Infrastructure has proved its resilience during the pandemic and will become even more resilient in the future, a French government minister told a conference hosted by Vauban Infrastructure Partners.

Agnes Pannier Runacher, France’s Minister of Industry, told delegates at the Vauban conference that the rapid digitalisation of infrastructure during COVID-19 will further enhance the value and attractiveness of the asset class.

“The health crisis has shown the critical nature of infrastructure,” Pannier Runacher said. “Infrastructure is at the core of social and economic life through utilities, telecoms, transport networks and hospitals.''

“The robustness of infrastructure has become a primary concern for our government and it was found to be reliable during the crisis. Digital processes swung into action to support infrastructure and they will now be a big part of the future.”

The conference was attended by 350 infrastructure industry professionals, and included two panels of high-profile industry figures. The first panel discussed the digitalisation of infrastructure in a post-COVID world, while the second addressed how international investors were adapting to the new environment.

The conference also saw the launch of a report by Vauban and Altermind, a consultancy, which contends that the digitalisation of infrastructure is an agent of both resilience and opportunity in an uncertain world. Industry professionals, public bodies and academics participated in the report, called The Era of Infrastructure 4.0.

The report argues that the world economy could take one of four possible directions:
  • Degrowth, whereby communities reduce substantially economic activity and fold back without any international cooperation
  • Chaos, whereby ill-conceived short-term and non-cooperative policies lead to financial and economic shocks
  • Roaring Twenties, where international co-operation is solely focus on short term recovery and ignoring the challenges of climate change
  • A Green New Deal scenario in which the shock of the COVID-19 crisis encourages the international community to plan for a long-term, sustainable future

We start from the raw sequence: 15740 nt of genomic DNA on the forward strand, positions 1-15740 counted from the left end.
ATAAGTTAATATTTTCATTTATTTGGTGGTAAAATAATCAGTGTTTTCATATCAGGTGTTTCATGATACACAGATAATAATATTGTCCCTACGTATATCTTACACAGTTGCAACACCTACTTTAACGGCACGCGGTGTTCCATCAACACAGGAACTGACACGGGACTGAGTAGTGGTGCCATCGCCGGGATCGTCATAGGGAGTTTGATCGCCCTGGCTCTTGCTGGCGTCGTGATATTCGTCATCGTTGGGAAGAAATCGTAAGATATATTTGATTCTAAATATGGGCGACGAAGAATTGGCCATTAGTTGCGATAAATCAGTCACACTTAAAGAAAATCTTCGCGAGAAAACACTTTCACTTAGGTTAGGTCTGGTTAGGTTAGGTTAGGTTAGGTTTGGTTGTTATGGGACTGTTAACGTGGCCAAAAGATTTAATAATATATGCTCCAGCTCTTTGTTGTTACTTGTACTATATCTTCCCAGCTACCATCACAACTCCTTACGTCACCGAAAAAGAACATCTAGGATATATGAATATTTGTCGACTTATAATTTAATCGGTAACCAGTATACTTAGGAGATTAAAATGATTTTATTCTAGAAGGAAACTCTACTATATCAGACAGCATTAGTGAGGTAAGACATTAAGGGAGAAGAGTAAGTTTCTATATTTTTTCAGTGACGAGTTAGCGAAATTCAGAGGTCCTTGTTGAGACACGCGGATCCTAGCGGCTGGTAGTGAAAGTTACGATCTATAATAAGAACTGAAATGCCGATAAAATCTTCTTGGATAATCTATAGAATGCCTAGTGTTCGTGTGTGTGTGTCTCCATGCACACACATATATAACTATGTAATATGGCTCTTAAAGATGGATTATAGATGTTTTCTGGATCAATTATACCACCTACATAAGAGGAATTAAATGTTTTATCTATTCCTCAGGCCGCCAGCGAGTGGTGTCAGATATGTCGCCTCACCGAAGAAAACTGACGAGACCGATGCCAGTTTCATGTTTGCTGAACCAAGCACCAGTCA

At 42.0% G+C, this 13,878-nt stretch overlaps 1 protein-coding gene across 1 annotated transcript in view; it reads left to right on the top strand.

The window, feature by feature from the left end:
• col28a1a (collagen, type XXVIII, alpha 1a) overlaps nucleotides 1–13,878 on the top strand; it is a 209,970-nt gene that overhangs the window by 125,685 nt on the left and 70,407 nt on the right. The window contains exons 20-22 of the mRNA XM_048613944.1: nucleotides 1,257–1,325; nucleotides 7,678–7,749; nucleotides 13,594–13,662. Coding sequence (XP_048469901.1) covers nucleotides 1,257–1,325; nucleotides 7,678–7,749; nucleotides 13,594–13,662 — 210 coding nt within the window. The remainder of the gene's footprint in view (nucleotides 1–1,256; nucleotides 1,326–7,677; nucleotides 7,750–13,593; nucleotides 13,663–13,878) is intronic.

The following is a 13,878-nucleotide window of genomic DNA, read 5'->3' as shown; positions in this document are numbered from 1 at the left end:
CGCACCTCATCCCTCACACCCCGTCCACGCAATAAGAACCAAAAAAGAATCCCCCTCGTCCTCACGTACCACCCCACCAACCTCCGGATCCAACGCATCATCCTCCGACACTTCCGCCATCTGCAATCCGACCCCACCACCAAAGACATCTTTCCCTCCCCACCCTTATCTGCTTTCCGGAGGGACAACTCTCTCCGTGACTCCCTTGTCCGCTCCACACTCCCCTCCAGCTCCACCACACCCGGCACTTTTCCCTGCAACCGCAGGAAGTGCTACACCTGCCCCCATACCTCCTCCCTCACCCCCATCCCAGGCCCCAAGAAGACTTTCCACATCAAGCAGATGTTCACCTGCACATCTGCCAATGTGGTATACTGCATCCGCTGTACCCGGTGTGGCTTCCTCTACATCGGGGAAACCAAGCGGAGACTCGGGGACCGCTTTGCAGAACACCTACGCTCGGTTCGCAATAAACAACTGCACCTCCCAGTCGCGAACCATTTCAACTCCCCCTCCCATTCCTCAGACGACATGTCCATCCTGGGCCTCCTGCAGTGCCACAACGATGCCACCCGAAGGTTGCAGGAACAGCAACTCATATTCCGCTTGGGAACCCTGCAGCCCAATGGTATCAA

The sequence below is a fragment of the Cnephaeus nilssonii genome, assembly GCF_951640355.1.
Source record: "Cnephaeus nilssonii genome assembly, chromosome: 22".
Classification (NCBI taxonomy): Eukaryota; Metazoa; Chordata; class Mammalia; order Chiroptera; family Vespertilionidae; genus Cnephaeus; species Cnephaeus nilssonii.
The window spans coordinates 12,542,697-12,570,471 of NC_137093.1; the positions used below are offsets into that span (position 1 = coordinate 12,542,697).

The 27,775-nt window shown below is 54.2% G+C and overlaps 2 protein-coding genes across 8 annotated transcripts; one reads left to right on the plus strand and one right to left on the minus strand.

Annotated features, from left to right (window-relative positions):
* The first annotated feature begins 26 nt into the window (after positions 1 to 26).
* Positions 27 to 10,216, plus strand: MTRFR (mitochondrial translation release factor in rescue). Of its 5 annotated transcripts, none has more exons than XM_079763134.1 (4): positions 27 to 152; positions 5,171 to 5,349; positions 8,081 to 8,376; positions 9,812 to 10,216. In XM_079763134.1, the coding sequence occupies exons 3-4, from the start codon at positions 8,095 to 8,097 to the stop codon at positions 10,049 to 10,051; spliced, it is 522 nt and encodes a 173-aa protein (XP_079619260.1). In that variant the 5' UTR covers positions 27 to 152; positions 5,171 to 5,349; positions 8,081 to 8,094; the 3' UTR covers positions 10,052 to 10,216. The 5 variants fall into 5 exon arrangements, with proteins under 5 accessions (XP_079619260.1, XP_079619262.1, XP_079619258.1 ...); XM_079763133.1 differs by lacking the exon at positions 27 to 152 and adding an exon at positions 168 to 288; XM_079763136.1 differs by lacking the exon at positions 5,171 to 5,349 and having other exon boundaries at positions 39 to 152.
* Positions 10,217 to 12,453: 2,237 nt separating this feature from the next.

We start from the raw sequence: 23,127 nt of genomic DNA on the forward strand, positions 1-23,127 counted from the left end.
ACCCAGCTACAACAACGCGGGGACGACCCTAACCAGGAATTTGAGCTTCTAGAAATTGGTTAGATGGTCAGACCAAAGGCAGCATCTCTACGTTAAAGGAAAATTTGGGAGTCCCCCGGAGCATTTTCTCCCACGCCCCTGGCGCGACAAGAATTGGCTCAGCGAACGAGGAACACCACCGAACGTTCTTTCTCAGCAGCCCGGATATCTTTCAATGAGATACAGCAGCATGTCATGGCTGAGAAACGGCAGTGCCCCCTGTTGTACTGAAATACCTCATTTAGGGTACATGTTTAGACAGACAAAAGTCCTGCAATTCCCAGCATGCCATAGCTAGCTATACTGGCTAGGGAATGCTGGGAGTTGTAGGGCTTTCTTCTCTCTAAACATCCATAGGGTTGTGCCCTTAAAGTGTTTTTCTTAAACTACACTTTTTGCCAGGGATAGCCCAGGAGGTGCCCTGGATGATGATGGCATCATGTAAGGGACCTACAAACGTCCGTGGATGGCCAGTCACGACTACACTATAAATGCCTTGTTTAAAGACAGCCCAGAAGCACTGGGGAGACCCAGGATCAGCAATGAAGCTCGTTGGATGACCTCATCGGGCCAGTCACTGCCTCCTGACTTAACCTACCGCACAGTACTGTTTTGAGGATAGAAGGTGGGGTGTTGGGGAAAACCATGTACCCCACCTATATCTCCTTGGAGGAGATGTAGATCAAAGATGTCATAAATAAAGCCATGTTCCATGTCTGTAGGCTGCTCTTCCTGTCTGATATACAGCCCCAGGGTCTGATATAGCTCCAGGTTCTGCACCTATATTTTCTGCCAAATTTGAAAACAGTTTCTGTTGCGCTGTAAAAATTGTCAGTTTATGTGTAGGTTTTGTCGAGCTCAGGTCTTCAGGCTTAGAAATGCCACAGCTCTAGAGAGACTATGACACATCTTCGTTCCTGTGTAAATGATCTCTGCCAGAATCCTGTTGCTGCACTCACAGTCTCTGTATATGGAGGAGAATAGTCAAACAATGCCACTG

“We should aim for the green new deal scenario” said Pannier Runacher. “It is by far the most desirable and we will employ all means towards doing it.”

Gwenola Chambon, chief executive of Vauban Infrastructure Partners said the health crisis revealed the value of connectivity. “Our study clearly points out how digitalization of infrastructure is a key to enhance their resiliency as well as their ability to cope with the combination of societal, environmental and technological transitions likely to shape our society in the future.”

The digitalisation of infrastructure is part of the solution for climate change issues, according to the European Investment Bank (EIB). Ambroise Fayolle, Vice-President of the EIB, told delegates at the Vauban conference that innovation would lead to a more sustainable economy. “There is great value in having more integration between the physical asset and the people operating it,” said Fayolle.

Digitalisation would help the EIB achieve its climate roadmap, agreed in November 2020 by all 27 EU states, over the next five years. The pillars of this roadmap are:
  • €1 trillion in investment for environmental sustainability in the decade to 2030
  • Aligning all financing from the end of 2020 with the Paris agreement
  • More than 50% of financing dedicated to green investment by 2025
  • More green advisory services and financing of innovative low carbon technologies
  • Support for green capital markets
The strengthening of the commitment by international governments and institutions to sustainability has been a rare positive from the pandemic. Chambon said although some activities during the pandemic were emergency measures, many will become a fixture of life. “Sometimes emergencies have positive outcomes since they fast-forward historical processes that could take years otherwise,” Chambon said. “That is a big lesson from this crisis and a major benefit for infrastructure in general and digital infrastructure in particular.”

Pannier Runacher warned that the task of ensuring infrastructure is resilient has not been completed despite rapid advances. “We need to adapt and upgrade infrastructure,” she said. “This is challenging because it requires change in the economic and social model. Nevertheless, I will push hard for a green and digital transition.”

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